ruralavalon wrote:Empire of the Summer Moon, by S. C. Gwynn. History of the Commanche and the Southern Plains, primarily in the period 1836 - 1875.
indianaman wrote:I just finished reading the Great Gatsby. I heard the movie was terrible so I bought a copy at a local thrift store for 25 cents.
stratton wrote:Dick Couch's:
The Warrior Elite: Seal Class 228
The Finishing School
Former Navy Seal writes about the training over the first two books and Afghanistan in the next book and Iraq in "Sheriff of Ramadi" which I haven't read yet.
johnep wrote:Immoderate Greatness - Why Civilizations Fail by William Ophuls
This is a short book of 70 pages and the author lays out the factors that cause all civilizations to fail. It is not specific to any one civilization but makes the point that it is inevitable for all civilizations to fail due to these factors and weaknesses in humanity that all civilizations have in common. He presents a very plausible argument and I can see some of this from my own experience and observation. Some of his comments are eerily on target with our modern civilization, especialy Western civilization.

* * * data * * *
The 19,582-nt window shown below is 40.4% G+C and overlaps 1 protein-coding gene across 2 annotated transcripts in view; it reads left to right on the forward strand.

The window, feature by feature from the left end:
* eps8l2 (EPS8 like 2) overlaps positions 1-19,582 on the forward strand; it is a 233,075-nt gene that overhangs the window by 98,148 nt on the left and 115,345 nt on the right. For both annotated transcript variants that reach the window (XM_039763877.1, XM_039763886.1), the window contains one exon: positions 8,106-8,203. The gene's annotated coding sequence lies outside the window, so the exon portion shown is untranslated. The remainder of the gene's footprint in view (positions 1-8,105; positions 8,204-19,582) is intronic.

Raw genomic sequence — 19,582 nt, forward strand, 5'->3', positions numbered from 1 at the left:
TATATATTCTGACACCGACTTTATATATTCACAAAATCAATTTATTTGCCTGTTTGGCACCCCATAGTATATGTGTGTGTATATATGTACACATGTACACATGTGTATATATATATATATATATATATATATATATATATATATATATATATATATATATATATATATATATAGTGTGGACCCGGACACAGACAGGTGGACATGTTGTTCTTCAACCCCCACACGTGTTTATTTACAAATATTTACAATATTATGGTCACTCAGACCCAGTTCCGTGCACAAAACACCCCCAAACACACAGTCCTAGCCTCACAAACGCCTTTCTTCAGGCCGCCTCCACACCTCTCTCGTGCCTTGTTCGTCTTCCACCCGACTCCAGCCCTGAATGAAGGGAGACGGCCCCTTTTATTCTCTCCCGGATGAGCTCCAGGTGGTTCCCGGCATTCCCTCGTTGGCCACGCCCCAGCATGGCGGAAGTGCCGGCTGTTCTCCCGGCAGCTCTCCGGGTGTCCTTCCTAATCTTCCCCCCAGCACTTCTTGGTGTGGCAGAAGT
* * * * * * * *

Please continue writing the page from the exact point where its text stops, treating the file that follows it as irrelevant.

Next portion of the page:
*Immoderate Greatness* explains how a civilization’s very magnitude conspires against it to cause downfall. Civilizations are hard-wired for self-destruction. They travel an arc from initial success to terminal decay and ultimate collapse due to intrinsic, inescapable biophysical limits combined with an inexorable trend toward moral decay and practical failure. Because our own civilization is global, its collapse will also be global, as well as uniquely devastating owing to the immensity of its population, complexity, and consumption. To avoid the common fate of all past civilizations will require a radical change in our ethos—to wit, the deliberate renunciation of greatness—lest we precipitate a dark age in which the arts and adornments of civilization are partially or completely lost.